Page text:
The main action is happening between Paul Newman and Daniel Craig’s characters, so it kinda makes sense to draw an “action line” between them and cover the scene from one side of the line. This way you’ll avoid problems later in the editing.
From the picture above you can see, that most camera setups are located on the right side of the line. This side was probably chosen due to technical considerations (limitations of the location etc.)
The scene starts with a high angle master shot of all characters, this clearly shows where each character is seated. Now, we can freely cut to individual characters without confusing the viewer… unless we cut to the camera placed on the other side of the action line.
In the third shot the camera physically jumps to the other side of the line. However, it doesn’t feel wrong. The reason is that you could get a similar shot while staying on the same side if you’d use a telephoto lens (instead of wide angle).
The next jump is between shots 4 and 5. In this case, the trick with longer focal length won’t work anymore. You could eventually avoid this jump by making a new action line (right part of the picture above), but in this case I believe there is no reason to do that: There is almost no interaction between the two characters in the shot (this is basically a reaction shot), therefore the original action line remains the same (that is the one between Paul Newman and Daniel Craig’s characters).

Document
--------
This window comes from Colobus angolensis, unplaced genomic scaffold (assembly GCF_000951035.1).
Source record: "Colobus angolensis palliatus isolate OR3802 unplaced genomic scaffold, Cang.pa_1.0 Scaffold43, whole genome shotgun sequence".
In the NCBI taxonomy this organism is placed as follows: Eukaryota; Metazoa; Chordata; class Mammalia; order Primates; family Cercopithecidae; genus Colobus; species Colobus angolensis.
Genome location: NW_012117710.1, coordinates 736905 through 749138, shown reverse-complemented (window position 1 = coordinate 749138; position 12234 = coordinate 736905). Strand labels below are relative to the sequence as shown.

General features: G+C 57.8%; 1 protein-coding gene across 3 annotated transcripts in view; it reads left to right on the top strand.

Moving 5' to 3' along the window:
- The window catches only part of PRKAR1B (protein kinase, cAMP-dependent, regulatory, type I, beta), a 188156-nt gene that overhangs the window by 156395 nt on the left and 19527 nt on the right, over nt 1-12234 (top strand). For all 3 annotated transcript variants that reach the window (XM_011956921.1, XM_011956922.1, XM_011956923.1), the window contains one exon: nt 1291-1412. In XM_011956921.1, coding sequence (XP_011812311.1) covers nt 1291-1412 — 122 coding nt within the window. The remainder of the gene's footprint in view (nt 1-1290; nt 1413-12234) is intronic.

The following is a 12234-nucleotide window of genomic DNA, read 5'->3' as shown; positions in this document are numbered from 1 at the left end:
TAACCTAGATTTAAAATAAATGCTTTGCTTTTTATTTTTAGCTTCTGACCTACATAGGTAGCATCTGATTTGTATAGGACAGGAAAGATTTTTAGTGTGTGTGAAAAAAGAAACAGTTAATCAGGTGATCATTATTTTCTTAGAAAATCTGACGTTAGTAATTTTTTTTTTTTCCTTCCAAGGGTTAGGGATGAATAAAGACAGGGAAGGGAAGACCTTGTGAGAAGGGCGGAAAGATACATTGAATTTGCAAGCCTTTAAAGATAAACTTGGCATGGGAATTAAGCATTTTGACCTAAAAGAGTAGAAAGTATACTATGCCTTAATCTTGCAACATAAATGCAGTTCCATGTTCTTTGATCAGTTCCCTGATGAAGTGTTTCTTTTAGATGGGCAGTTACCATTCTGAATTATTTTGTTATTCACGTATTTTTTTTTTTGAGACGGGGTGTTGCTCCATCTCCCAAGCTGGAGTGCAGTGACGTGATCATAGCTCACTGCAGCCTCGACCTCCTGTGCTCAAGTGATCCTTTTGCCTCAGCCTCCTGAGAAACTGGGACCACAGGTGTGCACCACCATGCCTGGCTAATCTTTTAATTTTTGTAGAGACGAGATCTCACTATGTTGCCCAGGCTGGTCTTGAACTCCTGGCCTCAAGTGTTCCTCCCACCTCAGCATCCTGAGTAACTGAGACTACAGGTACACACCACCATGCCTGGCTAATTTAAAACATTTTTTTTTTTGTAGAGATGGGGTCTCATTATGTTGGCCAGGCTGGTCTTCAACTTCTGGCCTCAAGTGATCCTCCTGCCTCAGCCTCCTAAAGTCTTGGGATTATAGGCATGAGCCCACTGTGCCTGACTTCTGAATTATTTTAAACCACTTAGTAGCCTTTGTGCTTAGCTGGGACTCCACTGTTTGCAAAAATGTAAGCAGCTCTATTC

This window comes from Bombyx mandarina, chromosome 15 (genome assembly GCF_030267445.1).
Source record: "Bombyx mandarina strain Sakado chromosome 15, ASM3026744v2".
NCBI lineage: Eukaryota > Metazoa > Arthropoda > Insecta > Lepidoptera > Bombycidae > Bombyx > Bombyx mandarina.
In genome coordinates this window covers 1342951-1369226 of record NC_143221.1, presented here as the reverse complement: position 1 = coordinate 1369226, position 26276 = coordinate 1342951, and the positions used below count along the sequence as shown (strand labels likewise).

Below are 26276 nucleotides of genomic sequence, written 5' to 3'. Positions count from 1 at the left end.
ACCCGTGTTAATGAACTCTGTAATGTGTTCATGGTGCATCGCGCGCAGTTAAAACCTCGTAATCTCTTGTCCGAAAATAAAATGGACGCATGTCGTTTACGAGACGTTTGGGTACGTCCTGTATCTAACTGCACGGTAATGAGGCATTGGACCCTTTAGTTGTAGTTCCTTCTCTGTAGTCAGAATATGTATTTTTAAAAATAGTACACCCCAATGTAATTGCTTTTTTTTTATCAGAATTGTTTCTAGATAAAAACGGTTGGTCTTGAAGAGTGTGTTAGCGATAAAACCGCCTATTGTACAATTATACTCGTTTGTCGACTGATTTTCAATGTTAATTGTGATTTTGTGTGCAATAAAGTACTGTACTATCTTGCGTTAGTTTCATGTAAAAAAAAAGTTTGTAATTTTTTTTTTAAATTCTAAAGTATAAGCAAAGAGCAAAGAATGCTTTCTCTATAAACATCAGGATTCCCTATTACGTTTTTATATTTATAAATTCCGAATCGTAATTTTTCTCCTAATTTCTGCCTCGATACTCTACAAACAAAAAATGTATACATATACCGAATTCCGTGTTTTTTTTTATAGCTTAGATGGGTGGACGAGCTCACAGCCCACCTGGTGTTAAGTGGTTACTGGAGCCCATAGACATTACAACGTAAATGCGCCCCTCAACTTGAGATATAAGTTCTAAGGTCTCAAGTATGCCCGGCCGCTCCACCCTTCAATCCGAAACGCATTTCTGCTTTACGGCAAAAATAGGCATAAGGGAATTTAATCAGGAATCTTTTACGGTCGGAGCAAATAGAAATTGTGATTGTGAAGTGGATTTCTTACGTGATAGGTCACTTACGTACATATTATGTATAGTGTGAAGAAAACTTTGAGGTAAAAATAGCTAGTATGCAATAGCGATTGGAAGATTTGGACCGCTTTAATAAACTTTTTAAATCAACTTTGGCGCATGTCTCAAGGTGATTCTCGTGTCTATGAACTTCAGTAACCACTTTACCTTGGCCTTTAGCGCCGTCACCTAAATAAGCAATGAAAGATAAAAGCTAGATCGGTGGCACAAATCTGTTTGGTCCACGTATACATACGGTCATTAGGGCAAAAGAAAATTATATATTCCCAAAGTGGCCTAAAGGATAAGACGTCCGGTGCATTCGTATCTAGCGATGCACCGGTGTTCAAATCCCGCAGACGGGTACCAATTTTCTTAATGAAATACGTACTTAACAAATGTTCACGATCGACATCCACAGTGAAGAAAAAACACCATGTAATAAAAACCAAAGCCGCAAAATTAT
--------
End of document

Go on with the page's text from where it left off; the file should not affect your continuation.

Cutting to the other side of action line feels usually very disruptive, but in this case it works fine. The previous shot is more than 13 seconds long, that’s long enough to memorize where everybody is seated, so when we cut to the other side, we won’t feel confused. This applies to reaction shots 6, 8, 16, 17 and 22 as well:
This scene is a beautiful example of jumping from one side of the action line to the other (and thus breaking the 180 degree rule), without making the viewer confused (which might be the intention in some cases).
I’d love to hear Sam Mendes talking this scene through in some audio commentary, particularly the last shot, where camera follows and keeps in focus Tom Hanks with Paul Newman, while making Daniel Craig’s character increasingly out of focus…
P.S. Have you noticed the continuity error between shots 6 and 7?